October 27, 2012

Old Enough

I'm reading a book that says parents can't drink alcohol and still expect their teenagers not to drink alcohol AND smoke pot (because pot is reportedly less dangerous than alcohol).

I was all, "Oh, crap," and started composing a memo to Paul ("To: Paul. Re: Alcohol. Memo: GET READY TO TOTAL THAT TEE, BABY"). Then tonight as I was folding laundry and thinking about how I couldn't expect my teenager not to drink if _I_ continued to drink the gin-and-seltzer I was sipping, I had this thought: "Wait. Yes I CAN expect that."

Because otherwise, I would also need to give up driving: I can't reasonably expect my un-driver's-licensed teenager not to drive if I'M going to drive. And I would need to stop having sex, because otherwise how can I possibly suggest to my child that he or she not have sex, if they know from the number of children in this house that _I_ must have done it at some point? I can't stay up until 10:00 or 10:30 anymore; I'll need to go to bed at the kids' bedtime. And I will need to stop using matches, because otherwise I'm practically INVITING them with my own match-usage! And I can't SWEAR, certainly, and still expect THEM not to! And so on.

It's silly to think that it's hypocritical to do grown-up things while expecting our children NOT to do grown-up things. The message isn't "THESE THINGS ARE EVIL!! NEVER DO THEM!!!," it's only, "Wait until you're old enough."

October 26, 2012

Pierced Ears

Elizabeth's ears are pierced, and have been since she was five. It's gone really well, much better than when I had MY ears pierced at five and they got infected, and KEPT getting infected, until we let the holes close up.

She's had two minor infections in the last couple of years, both of which cleared up with a few days of cleaning them with the stuff they gave us a bottle of when we got her ears pierced, and putting antibiotic ointment on them. Other than that, they've been zero care: after the first six to eight weeks or however long it was that the ear-piercing place told us to take daily care of them, we haven't routinely cleaned them or done anything at all with them.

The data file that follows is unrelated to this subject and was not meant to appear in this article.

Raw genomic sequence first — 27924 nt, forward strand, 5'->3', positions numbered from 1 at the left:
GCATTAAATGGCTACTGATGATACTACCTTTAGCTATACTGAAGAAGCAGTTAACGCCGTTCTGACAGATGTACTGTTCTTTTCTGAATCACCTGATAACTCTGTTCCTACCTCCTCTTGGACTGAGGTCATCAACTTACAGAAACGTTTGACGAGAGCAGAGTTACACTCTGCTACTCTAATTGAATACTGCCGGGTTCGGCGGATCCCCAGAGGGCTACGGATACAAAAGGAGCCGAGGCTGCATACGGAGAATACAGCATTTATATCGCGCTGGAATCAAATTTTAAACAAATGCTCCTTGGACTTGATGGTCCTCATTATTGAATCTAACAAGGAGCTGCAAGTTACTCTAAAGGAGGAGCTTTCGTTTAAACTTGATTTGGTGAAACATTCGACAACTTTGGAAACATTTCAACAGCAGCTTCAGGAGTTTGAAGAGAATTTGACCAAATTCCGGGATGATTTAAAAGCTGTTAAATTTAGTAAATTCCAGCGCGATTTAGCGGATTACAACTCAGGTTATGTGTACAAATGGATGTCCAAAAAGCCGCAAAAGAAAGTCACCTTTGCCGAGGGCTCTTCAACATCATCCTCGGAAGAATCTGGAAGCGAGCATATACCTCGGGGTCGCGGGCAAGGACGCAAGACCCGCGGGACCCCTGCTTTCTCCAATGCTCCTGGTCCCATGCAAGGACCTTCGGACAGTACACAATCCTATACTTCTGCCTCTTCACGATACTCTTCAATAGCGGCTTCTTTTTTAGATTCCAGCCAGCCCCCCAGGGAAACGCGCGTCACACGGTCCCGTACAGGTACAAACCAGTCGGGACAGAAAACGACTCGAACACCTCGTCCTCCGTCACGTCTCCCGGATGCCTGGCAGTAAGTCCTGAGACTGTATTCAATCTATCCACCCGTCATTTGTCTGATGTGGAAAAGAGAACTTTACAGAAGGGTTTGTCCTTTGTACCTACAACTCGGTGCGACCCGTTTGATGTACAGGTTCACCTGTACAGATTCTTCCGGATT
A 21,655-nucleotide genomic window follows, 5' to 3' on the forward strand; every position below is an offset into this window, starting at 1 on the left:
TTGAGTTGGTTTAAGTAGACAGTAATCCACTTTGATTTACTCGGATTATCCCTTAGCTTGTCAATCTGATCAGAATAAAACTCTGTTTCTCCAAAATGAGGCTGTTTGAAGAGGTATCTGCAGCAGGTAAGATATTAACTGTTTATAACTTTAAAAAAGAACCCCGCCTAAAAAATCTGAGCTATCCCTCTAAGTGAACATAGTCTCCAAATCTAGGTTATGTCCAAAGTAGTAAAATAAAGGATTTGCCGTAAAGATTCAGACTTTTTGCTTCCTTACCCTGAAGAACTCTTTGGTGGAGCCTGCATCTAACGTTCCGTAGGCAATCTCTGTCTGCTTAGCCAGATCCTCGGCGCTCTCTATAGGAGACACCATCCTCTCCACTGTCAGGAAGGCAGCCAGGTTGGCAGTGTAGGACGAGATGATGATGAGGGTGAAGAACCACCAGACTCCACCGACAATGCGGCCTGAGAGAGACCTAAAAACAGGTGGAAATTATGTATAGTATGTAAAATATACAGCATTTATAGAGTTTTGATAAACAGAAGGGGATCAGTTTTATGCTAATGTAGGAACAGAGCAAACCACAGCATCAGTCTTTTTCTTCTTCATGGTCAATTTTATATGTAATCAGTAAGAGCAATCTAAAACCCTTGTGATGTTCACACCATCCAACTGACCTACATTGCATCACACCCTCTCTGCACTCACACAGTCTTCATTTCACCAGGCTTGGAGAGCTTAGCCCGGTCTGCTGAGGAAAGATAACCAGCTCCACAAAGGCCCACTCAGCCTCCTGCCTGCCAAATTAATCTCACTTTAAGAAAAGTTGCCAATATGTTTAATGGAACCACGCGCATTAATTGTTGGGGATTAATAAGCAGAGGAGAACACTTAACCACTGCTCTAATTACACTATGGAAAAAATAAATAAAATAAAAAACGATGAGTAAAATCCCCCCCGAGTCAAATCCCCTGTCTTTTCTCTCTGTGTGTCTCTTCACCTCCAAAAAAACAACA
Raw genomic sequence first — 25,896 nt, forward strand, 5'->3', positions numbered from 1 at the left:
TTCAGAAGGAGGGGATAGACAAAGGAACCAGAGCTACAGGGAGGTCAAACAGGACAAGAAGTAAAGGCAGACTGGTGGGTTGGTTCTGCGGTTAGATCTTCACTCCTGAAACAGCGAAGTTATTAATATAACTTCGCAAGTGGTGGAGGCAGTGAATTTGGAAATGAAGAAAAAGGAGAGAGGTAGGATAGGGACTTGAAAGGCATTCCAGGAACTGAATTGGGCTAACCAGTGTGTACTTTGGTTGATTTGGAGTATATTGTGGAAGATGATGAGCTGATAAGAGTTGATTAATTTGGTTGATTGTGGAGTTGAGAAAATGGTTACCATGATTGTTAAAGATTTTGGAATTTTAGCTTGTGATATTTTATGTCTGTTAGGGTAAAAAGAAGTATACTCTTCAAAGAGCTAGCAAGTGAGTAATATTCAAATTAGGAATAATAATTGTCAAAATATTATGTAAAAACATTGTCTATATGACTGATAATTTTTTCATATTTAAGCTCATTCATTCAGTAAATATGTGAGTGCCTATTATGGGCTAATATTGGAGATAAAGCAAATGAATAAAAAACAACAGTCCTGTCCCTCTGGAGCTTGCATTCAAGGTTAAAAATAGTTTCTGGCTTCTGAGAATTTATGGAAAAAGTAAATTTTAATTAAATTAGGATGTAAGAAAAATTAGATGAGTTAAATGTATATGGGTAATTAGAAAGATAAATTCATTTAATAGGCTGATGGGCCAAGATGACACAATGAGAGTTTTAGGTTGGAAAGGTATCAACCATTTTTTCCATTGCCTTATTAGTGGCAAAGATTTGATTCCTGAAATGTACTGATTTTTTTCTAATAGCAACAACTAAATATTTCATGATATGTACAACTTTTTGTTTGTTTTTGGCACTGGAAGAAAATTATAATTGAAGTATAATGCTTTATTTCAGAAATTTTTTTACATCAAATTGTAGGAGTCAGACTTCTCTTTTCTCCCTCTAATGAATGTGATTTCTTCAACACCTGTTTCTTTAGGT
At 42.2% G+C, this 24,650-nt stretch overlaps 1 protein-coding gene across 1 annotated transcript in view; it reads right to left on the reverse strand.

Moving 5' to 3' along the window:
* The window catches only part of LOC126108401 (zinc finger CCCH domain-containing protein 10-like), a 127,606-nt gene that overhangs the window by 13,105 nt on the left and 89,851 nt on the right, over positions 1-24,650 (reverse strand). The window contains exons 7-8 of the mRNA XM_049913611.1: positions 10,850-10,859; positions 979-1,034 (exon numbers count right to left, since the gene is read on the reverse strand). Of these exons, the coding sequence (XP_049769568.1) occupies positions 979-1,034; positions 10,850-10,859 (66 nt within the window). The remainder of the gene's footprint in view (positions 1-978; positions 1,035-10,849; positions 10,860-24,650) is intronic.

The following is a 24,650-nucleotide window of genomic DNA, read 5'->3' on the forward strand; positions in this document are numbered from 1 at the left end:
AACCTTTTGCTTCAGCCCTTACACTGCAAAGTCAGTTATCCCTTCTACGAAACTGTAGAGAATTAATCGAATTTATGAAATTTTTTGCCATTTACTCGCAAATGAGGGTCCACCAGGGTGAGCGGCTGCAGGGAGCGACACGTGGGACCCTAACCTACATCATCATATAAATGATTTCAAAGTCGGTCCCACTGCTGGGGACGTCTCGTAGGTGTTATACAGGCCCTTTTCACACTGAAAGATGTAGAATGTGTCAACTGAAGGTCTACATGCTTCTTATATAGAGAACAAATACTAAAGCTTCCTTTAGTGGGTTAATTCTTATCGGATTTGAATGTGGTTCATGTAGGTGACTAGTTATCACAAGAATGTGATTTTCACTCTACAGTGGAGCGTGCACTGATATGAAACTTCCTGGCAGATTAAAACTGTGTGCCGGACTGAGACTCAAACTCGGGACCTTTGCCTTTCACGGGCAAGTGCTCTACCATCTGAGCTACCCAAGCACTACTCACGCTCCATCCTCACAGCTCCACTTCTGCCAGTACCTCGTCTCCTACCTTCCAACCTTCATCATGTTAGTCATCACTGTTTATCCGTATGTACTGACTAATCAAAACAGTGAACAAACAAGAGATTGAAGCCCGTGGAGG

I asked her yesterday what percentage of her female classmates had their ears pierced, and she said about half. I was interested because customs vary widely: in some communities it's common to get the ears pierced in infancy, and in others it's common to wait until the teens. My GUESS was that my particular community the curve would show very few (but SOME) infancy piercings, and very few (but SOME) "not until you're 16/18/21" piercings, but then the biggest chunk of piercings divided into three basic age groups: the "about age 5-6" group, the "about age 9-10" group, and the "about age 12-13" group.

I really wish there was a good way to COLLECT information I'm curious about. I can stare at everyone's ears and come up with a very loose estimate---but that doesn't give me BACK STORY. I've gotten used to the blog-type community, where if I'm curious about something I can just ASK. ...Maybe it's not too late to get my questions added to the ballot.

Here's basically what I'm wondering: What was your own pierced-ears experience, and how was the age decision reached? And then, what about your daughter-related experience/plans? (You don't need to have daughters to answer this part---it can be what do you think you WOULD do if you DID.)

My own experience is that I got my ears pierced twice in early childhood, at about ages 5 and 7, once with star-shaped studs and once with birthstone studs. I remember really really wanting them pierced, so my guess is I did it at the very first age I was allowed to. The first time, the ears got repeatedly infected and we finally let them heal over, and the second time was a re-do in a slightly different location (the piercing person said the first pair hadn't been done in the right place). Then I got them pierced twice more in high school, so I have four holes in each ear. (I use two: top pair and bottom pair.)

For a daughter, I could think of upsides and downsides to any age for piercing. I wanted her to be old enough for it to be An Exciting Event, and I had age 5-8 in mind.

October 25, 2012

Behavior Regression

Elizabeth is having a behavior regression of some sort. One reason it's hard to put a finger on what kind of regression it is is that I think I stopped using the word "regression" after babyhood, so it no longer feels like a natural word to use. But I'm finding it's a really good word for post-babyhood, too, as it implies "temporary" and "a step back, but still on the path" and so on. Encouraging! It felt better to say a baby was having a sleep regression instead of saying that the baby had stopped sleeping nicely, MAYBE NEVER TO START AGAIN; and it feels better to say 7-year-old Elizabeth is having a behavior regression, instead of saying that she may be morphing into someone who leaves her coat and backpack on the floor even after I've told her three times to pick them up.

Exhibit A

Based on her temperament I don't THINK it's defiance, although it's likely to be line-finding: seeing how much she really has to do. Paul told me that when he was a child, his mom would tell him to do a task---say, mowing the lawn. He would start mowing, but then halfway through he'd "come in for a drink of water" and then drift away and start reading a book. He found that if she came upon the task half-done, and then found him reading, she would sigh heavily and then finish the task herself. As you can imagine, this pattern has caused us some issues in our marriage. Thanks for the enduring legacy, mother-in-law.